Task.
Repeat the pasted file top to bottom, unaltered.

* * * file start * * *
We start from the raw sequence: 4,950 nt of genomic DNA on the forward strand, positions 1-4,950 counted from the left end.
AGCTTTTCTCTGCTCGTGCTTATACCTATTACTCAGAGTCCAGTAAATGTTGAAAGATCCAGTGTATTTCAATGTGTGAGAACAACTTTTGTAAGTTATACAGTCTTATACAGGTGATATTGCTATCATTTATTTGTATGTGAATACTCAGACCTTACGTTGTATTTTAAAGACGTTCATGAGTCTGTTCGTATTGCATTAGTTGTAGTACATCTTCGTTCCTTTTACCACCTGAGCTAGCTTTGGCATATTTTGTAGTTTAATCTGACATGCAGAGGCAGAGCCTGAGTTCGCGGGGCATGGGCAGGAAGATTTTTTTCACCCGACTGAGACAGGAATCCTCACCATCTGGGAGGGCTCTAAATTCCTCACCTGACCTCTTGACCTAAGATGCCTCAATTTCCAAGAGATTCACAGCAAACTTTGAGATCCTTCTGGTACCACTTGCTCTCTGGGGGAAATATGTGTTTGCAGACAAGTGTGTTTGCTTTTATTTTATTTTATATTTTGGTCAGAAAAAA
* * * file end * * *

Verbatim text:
We start from the raw sequence: 4,950 nt of genomic DNA on the forward strand, positions 1-4,950 counted from the left end.
AGCTTTTCTCTGCTCGTGCTTATACCTATTACTCAGAGTCCAGTAAATGTTGAAAGATCCAGTGTATTTCAATGTGTGAGAACAACTTTTGTAAGTTATACAGTCTTATACAGGTGATATTGCTATCATTTATTTGTATGTGAATACTCAGACCTTACGTTGTATTTTAAAGACGTTCATGAGTCTGTTCGTATTGCATTAGTTGTAGTACATCTTCGTTCCTTTTACCACCTGAGCTAGCTTTGGCATATTTTGTAGTTTAATCTGACATGCAGAGGCAGAGCCTGAGTTCGCGGGGCATGGGCAGGAAGATTTTTTTCACCCGACTGAGACAGGAATCCTCACCATCTGGGAGGGCTCTAAATTCCTCACCTGACCTCTTGACCTAAGATGCCTCAATTTCCAAGAGATTCACAGCAAACTTTGAGATCCTTCTGGTACCACTTGCTCTCTGGGGGAAATATGTGTTTGCAGACAAGTGTGTTTGCTTTTATTTTATTTTATATTTTGGTCAGAAAAAA